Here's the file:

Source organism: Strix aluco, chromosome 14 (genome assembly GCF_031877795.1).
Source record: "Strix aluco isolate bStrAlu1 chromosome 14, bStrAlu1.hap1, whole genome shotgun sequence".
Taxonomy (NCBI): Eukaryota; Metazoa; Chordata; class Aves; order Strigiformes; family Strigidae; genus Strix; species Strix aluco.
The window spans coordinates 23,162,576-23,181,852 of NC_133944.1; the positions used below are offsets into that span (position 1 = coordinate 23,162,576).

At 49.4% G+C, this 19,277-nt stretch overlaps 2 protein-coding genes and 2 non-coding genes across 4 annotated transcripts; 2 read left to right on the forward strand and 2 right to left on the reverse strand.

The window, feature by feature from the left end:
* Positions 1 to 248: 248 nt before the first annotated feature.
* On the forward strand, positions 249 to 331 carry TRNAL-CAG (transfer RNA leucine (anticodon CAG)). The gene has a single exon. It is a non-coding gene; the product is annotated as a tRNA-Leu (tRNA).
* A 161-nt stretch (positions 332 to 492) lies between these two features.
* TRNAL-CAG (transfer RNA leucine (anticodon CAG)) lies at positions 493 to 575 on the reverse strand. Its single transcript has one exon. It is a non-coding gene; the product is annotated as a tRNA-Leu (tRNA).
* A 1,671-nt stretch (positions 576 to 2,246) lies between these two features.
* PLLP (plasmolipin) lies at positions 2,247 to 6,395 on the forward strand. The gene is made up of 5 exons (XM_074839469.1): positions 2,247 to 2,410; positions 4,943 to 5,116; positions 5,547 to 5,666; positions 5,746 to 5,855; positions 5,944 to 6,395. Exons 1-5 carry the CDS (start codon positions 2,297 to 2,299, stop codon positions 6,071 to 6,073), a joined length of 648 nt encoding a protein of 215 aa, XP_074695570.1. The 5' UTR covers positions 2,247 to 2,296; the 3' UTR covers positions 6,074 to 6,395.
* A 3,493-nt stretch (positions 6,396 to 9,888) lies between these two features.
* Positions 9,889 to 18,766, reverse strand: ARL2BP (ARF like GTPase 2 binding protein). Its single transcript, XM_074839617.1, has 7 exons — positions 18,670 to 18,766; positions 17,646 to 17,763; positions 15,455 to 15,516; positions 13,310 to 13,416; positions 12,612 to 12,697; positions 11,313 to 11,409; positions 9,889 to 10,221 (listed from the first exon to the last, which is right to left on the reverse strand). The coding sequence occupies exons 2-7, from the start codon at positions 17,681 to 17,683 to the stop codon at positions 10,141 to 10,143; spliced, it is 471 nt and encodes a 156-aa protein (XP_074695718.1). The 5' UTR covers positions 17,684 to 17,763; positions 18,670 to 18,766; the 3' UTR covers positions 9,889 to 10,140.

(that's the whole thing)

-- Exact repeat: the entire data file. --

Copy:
Source organism: Strix aluco, chromosome 14 (genome assembly GCF_031877795.1).
Source record: "Strix aluco isolate bStrAlu1 chromosome 14, bStrAlu1.hap1, whole genome shotgun sequence".
Taxonomy (NCBI): Eukaryota; Metazoa; Chordata; class Aves; order Strigiformes; family Strigidae; genus Strix; species Strix aluco.
The window spans coordinates 23,162,576-23,181,852 of NC_133944.1; the positions used below are offsets into that span (position 1 = coordinate 23,162,576).

At 49.4% G+C, this 19,277-nt stretch overlaps 2 protein-coding genes and 2 non-coding genes across 4 annotated transcripts; 2 read left to right on the forward strand and 2 right to left on the reverse strand.

The window, feature by feature from the left end:
* Positions 1 to 248: 248 nt before the first annotated feature.
* On the forward strand, positions 249 to 331 carry TRNAL-CAG (transfer RNA leucine (anticodon CAG)). The gene has a single exon. It is a non-coding gene; the product is annotated as a tRNA-Leu (tRNA).
* A 161-nt stretch (positions 332 to 492) lies between these two features.
* TRNAL-CAG (transfer RNA leucine (anticodon CAG)) lies at positions 493 to 575 on the reverse strand. Its single transcript has one exon. It is a non-coding gene; the product is annotated as a tRNA-Leu (tRNA).
* A 1,671-nt stretch (positions 576 to 2,246) lies between these two features.
* PLLP (plasmolipin) lies at positions 2,247 to 6,395 on the forward strand. The gene is made up of 5 exons (XM_074839469.1): positions 2,247 to 2,410; positions 4,943 to 5,116; positions 5,547 to 5,666; positions 5,746 to 5,855; positions 5,944 to 6,395. Exons 1-5 carry the CDS (start codon positions 2,297 to 2,299, stop codon positions 6,071 to 6,073), a joined length of 648 nt encoding a protein of 215 aa, XP_074695570.1. The 5' UTR covers positions 2,247 to 2,296; the 3' UTR covers positions 6,074 to 6,395.
* A 3,493-nt stretch (positions 6,396 to 9,888) lies between these two features.
* Positions 9,889 to 18,766, reverse strand: ARL2BP (ARF like GTPase 2 binding protein). Its single transcript, XM_074839617.1, has 7 exons — positions 18,670 to 18,766; positions 17,646 to 17,763; positions 15,455 to 15,516; positions 13,310 to 13,416; positions 12,612 to 12,697; positions 11,313 to 11,409; positions 9,889 to 10,221 (listed from the first exon to the last, which is right to left on the reverse strand). The coding sequence occupies exons 2-7, from the start codon at positions 17,681 to 17,683 to the stop codon at positions 10,141 to 10,143; spliced, it is 471 nt and encodes a 156-aa protein (XP_074695718.1). The 5' UTR covers positions 17,684 to 17,763; positions 18,670 to 18,766; the 3' UTR covers positions 9,889 to 10,140.